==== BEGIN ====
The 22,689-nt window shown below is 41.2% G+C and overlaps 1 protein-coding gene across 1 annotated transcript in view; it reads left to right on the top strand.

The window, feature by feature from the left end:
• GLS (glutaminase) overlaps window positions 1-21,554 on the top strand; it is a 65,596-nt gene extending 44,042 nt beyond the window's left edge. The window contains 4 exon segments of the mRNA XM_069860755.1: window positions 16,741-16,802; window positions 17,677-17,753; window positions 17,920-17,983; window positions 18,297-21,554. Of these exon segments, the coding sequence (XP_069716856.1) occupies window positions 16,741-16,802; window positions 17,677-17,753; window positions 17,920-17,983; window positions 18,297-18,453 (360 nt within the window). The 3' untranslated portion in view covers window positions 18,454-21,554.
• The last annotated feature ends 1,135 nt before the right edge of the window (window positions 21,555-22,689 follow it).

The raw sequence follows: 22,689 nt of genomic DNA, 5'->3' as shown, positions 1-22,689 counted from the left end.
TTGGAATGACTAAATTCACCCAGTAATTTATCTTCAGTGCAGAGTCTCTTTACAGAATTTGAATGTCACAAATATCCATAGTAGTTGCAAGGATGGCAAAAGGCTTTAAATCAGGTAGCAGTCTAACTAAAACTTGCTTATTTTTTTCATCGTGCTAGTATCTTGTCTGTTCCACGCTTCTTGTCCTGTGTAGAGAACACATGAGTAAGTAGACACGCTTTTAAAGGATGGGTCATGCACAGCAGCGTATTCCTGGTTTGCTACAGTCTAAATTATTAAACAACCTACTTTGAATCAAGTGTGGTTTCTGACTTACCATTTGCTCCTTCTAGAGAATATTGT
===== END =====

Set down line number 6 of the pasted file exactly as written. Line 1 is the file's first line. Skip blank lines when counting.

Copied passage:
TTGGAATGACTAAATTCACCCAGTAATTTATCTTCAGTGCAGAGTCTCTTTACAGAATTTGAATGTCACAAATATCCATAGTAGTTGCAAGGATGGCAAAAGGCTTTAAATCAGGTAGCAGTCTAACTAAAACTTGCTTATTTTTTTCATCGTGCTAGTATCTTGTCTGTTCCACGCTTCTTGTCCTGTGTAGAGAACACATGAGTAAGTAGACACGCTTTTAAAGGATGGGTCATGCACAGCAGCGTATTCCTGGTTTGCTACAGTCTAAATTATTAAACAACCTACTTTGAATCAAGTGTGGTTTCTGACTTACCATTTGCTCCTTCTAGAGAATATTGT